The accommodations "really rest on the good graces of the administration and those good graces could disappear with a new administration," he said.

Notre Dame argues that it is not seeking to impose its religious beliefs on others, but that it just wants to protect its right to the free exercise of its religion. The lawsuit argues that the government could pay for contraception through the expansion of its existing network of family planning clinics or by creating a broader exemption for religious employers.

Notre Dame filed a similar lawsuit in May 2012. U.S. District Judge Robert Miller Jr. dismissed that case last December, saying the university wasn't facing any imminent penalty or restrictions because the federal government was reworking some of the coverage regulations.

The U.S. Supreme Court recently agreed to consider two cases in which business have objected to covering birth control for employees on religious grounds. Hobby Lobby, a Christian-owned arts and crafts chain with 13,000 full-time employees, won its case in lower courts, while Conestoga Wood Specialties, a Mennonite-owned company that employs 950 people in making wood cabinets, lost its claims in lower courts.

About 40 for-profit companies have requested an exemption from covering some or all forms of contraception.

© 2013 THE ASSOCIATED PRESS. ALL RIGHTS RESERVED. THIS MATERIAL MAY NOT BE PUBLISHED, BROADCAST, REWRITTEN OR REDISTRIBUTED. Learn more about ourPRIVACY POLICY and TERMS OF USE.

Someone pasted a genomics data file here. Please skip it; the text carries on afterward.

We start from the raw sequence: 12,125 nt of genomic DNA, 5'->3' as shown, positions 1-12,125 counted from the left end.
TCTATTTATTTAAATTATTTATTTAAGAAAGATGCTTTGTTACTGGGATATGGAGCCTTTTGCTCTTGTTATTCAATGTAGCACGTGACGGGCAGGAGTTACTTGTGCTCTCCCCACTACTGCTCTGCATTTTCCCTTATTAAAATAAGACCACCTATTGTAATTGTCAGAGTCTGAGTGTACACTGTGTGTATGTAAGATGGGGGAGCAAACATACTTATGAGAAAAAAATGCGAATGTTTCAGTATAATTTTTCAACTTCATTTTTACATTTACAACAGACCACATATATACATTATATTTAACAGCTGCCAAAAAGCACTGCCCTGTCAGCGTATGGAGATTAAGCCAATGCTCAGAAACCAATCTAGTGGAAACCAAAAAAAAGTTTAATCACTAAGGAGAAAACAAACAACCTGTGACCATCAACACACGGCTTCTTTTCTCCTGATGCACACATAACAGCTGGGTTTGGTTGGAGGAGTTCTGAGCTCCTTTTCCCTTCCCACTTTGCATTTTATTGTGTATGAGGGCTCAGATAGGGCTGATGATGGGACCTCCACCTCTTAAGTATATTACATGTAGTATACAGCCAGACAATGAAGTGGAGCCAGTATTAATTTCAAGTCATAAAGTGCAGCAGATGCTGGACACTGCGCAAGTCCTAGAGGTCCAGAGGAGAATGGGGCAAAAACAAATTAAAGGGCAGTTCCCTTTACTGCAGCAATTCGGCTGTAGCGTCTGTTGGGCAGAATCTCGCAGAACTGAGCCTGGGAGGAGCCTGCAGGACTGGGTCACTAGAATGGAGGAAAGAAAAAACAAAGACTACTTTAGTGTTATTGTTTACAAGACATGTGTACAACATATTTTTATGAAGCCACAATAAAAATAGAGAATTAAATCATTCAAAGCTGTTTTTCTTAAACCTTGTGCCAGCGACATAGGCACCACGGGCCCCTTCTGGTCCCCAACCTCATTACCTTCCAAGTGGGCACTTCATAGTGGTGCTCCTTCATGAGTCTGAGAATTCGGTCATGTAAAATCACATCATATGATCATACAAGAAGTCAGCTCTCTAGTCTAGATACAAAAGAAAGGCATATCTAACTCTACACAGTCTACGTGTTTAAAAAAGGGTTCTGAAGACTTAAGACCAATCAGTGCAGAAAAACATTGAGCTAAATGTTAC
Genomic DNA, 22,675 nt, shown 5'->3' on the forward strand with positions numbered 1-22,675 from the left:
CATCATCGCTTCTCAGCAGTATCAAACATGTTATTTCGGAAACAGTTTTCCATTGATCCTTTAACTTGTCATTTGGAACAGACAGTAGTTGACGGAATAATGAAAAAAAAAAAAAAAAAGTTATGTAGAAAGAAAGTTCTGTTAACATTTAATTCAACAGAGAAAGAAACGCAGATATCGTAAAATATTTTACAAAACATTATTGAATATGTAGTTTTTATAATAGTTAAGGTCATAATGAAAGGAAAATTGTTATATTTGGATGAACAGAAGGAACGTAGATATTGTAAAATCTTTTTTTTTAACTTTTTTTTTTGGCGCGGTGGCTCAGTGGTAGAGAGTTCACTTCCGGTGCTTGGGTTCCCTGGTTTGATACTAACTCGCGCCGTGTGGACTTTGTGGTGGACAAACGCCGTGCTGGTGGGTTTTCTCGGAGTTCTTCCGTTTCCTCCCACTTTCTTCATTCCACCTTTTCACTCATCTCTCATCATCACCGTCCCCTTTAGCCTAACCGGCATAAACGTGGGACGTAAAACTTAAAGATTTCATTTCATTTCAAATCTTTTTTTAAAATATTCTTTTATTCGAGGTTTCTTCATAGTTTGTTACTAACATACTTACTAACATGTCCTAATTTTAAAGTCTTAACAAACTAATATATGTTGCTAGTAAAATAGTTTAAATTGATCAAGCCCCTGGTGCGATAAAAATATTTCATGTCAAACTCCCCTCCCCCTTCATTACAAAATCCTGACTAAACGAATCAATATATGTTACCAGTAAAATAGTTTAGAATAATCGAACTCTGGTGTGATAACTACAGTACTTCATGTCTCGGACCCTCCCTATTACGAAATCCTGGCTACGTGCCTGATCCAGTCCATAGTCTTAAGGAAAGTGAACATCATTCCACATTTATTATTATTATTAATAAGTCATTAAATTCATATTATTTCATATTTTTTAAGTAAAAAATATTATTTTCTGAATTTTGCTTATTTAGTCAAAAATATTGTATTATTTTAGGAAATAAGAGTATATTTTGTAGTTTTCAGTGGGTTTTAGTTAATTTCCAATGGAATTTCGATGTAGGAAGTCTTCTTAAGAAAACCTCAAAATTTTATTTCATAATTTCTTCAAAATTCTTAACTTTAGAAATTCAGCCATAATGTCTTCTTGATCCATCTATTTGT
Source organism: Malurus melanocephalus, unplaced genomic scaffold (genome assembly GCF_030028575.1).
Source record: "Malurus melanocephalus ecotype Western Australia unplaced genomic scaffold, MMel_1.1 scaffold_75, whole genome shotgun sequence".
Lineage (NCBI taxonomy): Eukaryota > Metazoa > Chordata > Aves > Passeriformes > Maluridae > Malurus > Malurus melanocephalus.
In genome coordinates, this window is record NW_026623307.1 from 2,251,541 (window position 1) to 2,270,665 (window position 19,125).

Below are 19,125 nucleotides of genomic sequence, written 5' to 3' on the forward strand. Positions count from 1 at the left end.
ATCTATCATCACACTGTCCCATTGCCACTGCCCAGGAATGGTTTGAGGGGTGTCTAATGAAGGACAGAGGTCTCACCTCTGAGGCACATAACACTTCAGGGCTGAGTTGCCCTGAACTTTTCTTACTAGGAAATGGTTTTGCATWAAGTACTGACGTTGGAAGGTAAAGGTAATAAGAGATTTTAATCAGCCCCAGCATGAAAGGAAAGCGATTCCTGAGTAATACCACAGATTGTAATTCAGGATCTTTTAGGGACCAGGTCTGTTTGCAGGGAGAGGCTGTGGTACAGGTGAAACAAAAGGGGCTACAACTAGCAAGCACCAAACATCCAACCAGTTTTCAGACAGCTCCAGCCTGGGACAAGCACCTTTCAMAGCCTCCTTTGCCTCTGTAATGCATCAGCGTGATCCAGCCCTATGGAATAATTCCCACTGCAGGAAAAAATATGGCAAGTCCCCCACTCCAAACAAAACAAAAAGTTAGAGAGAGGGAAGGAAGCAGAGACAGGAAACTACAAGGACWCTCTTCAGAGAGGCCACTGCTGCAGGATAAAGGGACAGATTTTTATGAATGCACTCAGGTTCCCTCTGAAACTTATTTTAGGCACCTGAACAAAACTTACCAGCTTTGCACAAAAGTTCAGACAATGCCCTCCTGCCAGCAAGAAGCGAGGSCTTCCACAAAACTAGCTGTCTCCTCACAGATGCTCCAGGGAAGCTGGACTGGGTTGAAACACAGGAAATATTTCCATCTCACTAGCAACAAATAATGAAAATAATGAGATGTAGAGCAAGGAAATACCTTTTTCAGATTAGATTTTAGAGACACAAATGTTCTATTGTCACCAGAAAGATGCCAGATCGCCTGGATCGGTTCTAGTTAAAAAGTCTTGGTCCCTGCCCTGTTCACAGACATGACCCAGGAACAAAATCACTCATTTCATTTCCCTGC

Last modified on Wednesday, 04 December 2013 10:19

Latest News

  • 1
  • 2
  • 3
  • 4
  • 5
  • 6
  • 7
  • 8
Prev Next
UPDATED HEALTHCARE.GOV GETS MIXED REVIEWS

UPDATED HEALTHCARE.GOV GETS MIXED REVIEWS

FORT LAUDERDALE, Fla. (AP) -- Counselors helping people use the federal government's online health exchange are giving mixed reviews to the updated site, with some zipping throu...

Steroid use much higher among gay and bi teen boys

CHICAGO (AP) — Gay and bisexual teen boys use illicit steroids at a rate almost six times higher than do straight kids, a "dramatic disparity" that points up a need to reach out...

CLUES TO WHY MOST SURVIVED CHINA MELAMINE SCANDAL

WASHINGTON (AP) -- Scientists wondering why some children and not others survived one of China's worst food safety scandals have uncovered a suspect: germs that live in the gut. ...

C. EVERETT KOOP, 'ROCK STAR' SURGEON GENERAL, DIES

C. EVERETT KOOP, 'ROCK STAR' SURGEON GENERAL, DIES

NEW YORK (AP) -- Dr. C. Everett Koop has long been regarded as the nation's doctor- even though it has been nearly a quarter-century since he was surgeon general. Koop, who died...

PFIZER REPORTS PROMISING RESULTS FOR CANCER DRUG

PFIZER REPORTS PROMISING RESULTS FOR CANCER DRUG

WASHINGTON (AP) -- An experimental drug has shown encouraging results in treating advanced breast cancer in an early clinical trial, pharmaceutical giant Pfizer reported Sunday....

GIRL WHO TOOK ON TRANSPLANT RULES GETS NEW LUNGS

GIRL WHO TOOK ON TRANSPLANT RULES GETS NEW LUNGS

PHILADELPHIA (AP) -- A 10-year-old girl with cystic fibrosis was recovering from a transplant of adult lungs after a judge's ruling expanded her options for lifesaving surgery. ...

MEXICO FARM LINKED TO ILLNESSES RESUMES OPERATIONS

MEXICO FARM LINKED TO ILLNESSES RESUMES OPERATIONS

WASHINGTON (AP) -- The Food and Drug Administration says a Mexico farm linked to an outbreak of severe stomach illnesses in two states can resume operations because no food safety ...

© 2013 KTRS All Rights Reserved